In response to:

It is an honor and a privilege, both to have garnered Professor Rothstein’s careful and sympathetic reading of my article A Foundation Theory of Evidence (hereinafter “Foundation Theory”) and to have the opportunity to respond to his thought-provoking comments in these pages. I’m gratified that Professor Rothstein has agreed with some of Foundation Theory and, while as yet unconvinced on some key points of my argument, remains open to being convinced. No one has more authority than Professor Rothstein to judge a piece of evidence scholarship and call out the thin patches in its argument, and I welcome his suggestion that I try to elaborate some aspects of my argument further in future articles.
My basic argument in Foundation Theory is that relevant evidence must be “well founded,” by which I mean “case-specific, assertive, and probably true.” Proffers to the jury cannot be “relevant evidence” without these qualities. This principle follows logically from the requirement of our legal system that a claimant can only win the imposition of liability (civil or criminal) on a defendant by proving things that probably did happen rather than things that may have happened. Claimants must present a specific narrative that includes the factual elements required by the substantive law for a particular claim. Some specific thing must have happened to give rise to liability, and the claimant must commit himself to a specific, detailed narrative of what happened. I argue further that all evidentiary facts that are necessary to proving this narrative must be probably true if the overall narrative is to be found probably true.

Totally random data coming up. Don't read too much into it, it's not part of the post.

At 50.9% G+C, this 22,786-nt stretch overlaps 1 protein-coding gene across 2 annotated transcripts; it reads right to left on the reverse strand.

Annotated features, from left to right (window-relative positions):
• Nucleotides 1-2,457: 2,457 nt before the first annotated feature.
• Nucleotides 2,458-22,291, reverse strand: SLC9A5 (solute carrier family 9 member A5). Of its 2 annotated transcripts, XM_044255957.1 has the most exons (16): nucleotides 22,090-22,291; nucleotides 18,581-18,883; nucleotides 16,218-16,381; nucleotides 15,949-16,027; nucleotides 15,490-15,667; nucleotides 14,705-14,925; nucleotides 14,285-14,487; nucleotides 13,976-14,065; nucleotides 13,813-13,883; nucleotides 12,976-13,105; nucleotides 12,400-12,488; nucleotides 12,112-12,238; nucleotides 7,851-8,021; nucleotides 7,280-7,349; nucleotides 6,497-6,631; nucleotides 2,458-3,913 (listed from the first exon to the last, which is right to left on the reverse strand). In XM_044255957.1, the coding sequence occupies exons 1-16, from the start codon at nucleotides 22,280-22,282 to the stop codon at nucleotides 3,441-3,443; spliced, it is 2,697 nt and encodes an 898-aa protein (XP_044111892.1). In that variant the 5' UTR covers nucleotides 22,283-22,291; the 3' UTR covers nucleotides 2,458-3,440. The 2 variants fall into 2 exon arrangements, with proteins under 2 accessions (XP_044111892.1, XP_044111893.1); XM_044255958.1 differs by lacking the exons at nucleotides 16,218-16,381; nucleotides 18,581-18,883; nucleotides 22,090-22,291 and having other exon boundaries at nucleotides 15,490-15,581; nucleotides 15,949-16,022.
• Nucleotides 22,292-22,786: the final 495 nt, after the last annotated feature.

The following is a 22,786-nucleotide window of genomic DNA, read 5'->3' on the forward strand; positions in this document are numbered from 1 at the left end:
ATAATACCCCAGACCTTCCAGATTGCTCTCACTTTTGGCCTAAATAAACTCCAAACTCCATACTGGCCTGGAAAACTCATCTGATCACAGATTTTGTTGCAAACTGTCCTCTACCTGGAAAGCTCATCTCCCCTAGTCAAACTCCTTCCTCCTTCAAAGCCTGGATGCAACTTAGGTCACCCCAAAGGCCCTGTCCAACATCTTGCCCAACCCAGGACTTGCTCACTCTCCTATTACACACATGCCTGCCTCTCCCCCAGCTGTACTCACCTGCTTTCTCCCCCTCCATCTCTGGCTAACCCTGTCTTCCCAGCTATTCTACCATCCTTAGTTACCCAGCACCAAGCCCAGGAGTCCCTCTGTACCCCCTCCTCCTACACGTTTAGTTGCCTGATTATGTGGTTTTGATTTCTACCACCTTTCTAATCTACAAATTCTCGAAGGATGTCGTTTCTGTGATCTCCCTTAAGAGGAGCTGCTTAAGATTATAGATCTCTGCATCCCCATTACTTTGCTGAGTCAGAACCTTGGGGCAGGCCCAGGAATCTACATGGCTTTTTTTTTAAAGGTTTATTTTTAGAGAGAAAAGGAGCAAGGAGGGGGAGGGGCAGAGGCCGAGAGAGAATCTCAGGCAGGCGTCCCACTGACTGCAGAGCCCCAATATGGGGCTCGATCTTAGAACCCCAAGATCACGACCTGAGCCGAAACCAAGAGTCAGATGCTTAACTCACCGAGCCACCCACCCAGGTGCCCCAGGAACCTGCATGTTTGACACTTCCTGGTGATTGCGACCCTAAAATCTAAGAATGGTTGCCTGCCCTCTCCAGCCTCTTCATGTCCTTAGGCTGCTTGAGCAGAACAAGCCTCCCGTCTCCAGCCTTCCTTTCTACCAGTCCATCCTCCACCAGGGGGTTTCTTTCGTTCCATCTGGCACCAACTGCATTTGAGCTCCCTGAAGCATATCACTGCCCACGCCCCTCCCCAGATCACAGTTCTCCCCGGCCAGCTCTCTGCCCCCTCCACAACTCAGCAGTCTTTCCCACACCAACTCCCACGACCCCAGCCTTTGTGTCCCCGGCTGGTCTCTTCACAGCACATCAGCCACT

Download .pdf for full response.